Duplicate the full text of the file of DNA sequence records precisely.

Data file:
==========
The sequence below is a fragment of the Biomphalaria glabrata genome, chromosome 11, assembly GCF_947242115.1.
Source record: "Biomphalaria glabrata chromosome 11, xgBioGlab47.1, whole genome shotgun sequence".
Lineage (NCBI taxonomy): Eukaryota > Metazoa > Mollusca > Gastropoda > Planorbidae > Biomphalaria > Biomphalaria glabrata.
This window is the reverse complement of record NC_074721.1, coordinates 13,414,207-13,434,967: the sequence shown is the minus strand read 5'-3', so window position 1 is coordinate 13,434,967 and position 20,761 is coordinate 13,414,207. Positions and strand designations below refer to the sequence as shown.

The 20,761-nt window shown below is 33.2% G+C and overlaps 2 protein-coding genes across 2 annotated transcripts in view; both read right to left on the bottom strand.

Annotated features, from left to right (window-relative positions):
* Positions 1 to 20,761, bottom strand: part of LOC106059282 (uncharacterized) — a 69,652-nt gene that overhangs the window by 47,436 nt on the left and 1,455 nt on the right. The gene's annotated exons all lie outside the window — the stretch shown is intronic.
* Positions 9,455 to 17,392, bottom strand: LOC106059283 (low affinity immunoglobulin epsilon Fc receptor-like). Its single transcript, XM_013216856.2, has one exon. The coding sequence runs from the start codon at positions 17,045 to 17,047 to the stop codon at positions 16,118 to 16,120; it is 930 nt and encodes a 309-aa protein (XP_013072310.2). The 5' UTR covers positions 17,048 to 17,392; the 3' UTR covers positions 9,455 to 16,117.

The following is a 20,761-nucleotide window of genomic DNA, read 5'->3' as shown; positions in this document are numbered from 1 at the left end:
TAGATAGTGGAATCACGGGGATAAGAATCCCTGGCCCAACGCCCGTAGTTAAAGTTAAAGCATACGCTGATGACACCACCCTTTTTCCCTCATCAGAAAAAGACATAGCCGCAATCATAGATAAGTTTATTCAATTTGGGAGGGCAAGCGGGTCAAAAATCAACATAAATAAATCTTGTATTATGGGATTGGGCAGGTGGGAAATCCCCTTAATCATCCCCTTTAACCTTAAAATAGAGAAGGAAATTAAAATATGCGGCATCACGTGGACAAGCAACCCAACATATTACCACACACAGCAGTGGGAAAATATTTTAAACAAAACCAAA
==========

The sequence below is a fragment of the Biomphalaria glabrata genome, chromosome 11, assembly GCF_947242115.1.
Source record: "Biomphalaria glabrata chromosome 11, xgBioGlab47.1, whole genome shotgun sequence".
Lineage (NCBI taxonomy): Eukaryota > Metazoa > Mollusca > Gastropoda > Planorbidae > Biomphalaria > Biomphalaria glabrata.
This window is the reverse complement of record NC_074721.1, coordinates 13,414,207-13,434,967: the sequence shown is the minus strand read 5'-3', so window position 1 is coordinate 13,434,967 and position 20,761 is coordinate 13,414,207. Positions and strand designations below refer to the sequence as shown.

The 20,761-nt window shown below is 33.2% G+C and overlaps 2 protein-coding genes across 2 annotated transcripts in view; both read right to left on the bottom strand.

Annotated features, from left to right (window-relative positions):
* Positions 1 to 20,761, bottom strand: part of LOC106059282 (uncharacterized) — a 69,652-nt gene that overhangs the window by 47,436 nt on the left and 1,455 nt on the right. The gene's annotated exons all lie outside the window — the stretch shown is intronic.
* Positions 9,455 to 17,392, bottom strand: LOC106059283 (low affinity immunoglobulin epsilon Fc receptor-like). Its single transcript, XM_013216856.2, has one exon. The coding sequence runs from the start codon at positions 17,045 to 17,047 to the stop codon at positions 16,118 to 16,120; it is 930 nt and encodes a 309-aa protein (XP_013072310.2). The 5' UTR covers positions 17,048 to 17,392; the 3' UTR covers positions 9,455 to 16,117.

The following is a 20,761-nucleotide window of genomic DNA, read 5'->3' as shown; positions in this document are numbered from 1 at the left end:
TAGATAGTGGAATCACGGGGATAAGAATCCCTGGCCCAACGCCCGTAGTTAAAGTTAAAGCATACGCTGATGACACCACCCTTTTTCCCTCATCAGAAAAAGACATAGCCGCAATCATAGATAAGTTTATTCAATTTGGGAGGGCAAGCGGGTCAAAAATCAACATAAATAAATCTTGTATTATGGGATTGGGCAGGTGGGAAATCCCCTTAATCATCCCCTTTAACCTTAAAATAGAGAAGGAAATTAAAATATGCGGCATCACGTGGACAAGCAACCCAACATATTACCACACACAGCAGTGGGAAAATATTTTAAACAAAACCAAA